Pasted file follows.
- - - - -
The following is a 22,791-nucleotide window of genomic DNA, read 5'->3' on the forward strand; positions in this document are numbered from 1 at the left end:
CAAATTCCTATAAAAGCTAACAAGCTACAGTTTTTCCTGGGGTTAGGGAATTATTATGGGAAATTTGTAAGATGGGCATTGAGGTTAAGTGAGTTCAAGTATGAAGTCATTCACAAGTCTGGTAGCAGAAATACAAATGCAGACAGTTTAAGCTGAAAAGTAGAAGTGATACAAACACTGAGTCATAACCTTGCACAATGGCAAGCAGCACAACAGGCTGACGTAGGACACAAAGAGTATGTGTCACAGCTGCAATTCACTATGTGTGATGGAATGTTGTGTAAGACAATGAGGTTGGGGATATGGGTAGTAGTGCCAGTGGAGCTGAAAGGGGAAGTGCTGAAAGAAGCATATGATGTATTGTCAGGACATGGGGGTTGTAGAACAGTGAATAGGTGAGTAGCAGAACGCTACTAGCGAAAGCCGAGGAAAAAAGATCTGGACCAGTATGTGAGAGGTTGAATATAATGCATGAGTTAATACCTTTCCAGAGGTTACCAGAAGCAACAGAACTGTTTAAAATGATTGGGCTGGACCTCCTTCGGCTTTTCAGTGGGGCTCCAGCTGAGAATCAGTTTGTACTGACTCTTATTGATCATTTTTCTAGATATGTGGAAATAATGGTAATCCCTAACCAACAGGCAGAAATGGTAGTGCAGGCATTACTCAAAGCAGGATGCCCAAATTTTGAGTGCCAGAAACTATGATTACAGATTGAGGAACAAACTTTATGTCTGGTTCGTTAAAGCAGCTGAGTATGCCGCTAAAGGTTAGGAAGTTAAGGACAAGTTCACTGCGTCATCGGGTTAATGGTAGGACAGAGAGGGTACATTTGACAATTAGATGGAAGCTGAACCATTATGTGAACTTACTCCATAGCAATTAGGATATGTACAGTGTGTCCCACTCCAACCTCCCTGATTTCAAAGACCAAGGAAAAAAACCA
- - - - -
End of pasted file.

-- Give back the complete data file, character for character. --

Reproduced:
The following is a 22,791-nucleotide window of genomic DNA, read 5'->3' on the forward strand; positions in this document are numbered from 1 at the left end:
CAAATTCCTATAAAAGCTAACAAGCTACAGTTTTTCCTGGGGTTAGGGAATTATTATGGGAAATTTGTAAGATGGGCATTGAGGTTAAGTGAGTTCAAGTATGAAGTCATTCACAAGTCTGGTAGCAGAAATACAAATGCAGACAGTTTAAGCTGAAAAGTAGAAGTGATACAAACACTGAGTCATAACCTTGCACAATGGCAAGCAGCACAACAGGCTGACGTAGGACACAAAGAGTATGTGTCACAGCTGCAATTCACTATGTGTGATGGAATGTTGTGTAAGACAATGAGGTTGGGGATATGGGTAGTAGTGCCAGTGGAGCTGAAAGGGGAAGTGCTGAAAGAAGCATATGATGTATTGTCAGGACATGGGGGTTGTAGAACAGTGAATAGGTGAGTAGCAGAACGCTACTAGCGAAAGCCGAGGAAAAAAGATCTGGACCAGTATGTGAGAGGTTGAATATAATGCATGAGTTAATACCTTTCCAGAGGTTACCAGAAGCAACAGAACTGTTTAAAATGATTGGGCTGGACCTCCTTCGGCTTTTCAGTGGGGCTCCAGCTGAGAATCAGTTTGTACTGACTCTTATTGATCATTTTTCTAGATATGTGGAAATAATGGTAATCCCTAACCAACAGGCAGAAATGGTAGTGCAGGCATTACTCAAAGCAGGATGCCCAAATTTTGAGTGCCAGAAACTATGATTACAGATTGAGGAACAAACTTTATGTCTGGTTCGTTAAAGCAGCTGAGTATGCCGCTAAAGGTTAGGAAGTTAAGGACAAGTTCACTGCGTCATCGGGTTAATGGTAGGACAGAGAGGGTACATTTGACAATTAGATGGAAGCTGAACCATTATGTGAACTTACTCCATAGCAATTAGGATATGTACAGTGTGTCCCACTCCAACCTCCCTGATTTCAAAGACCAAGGAAAAAAACCA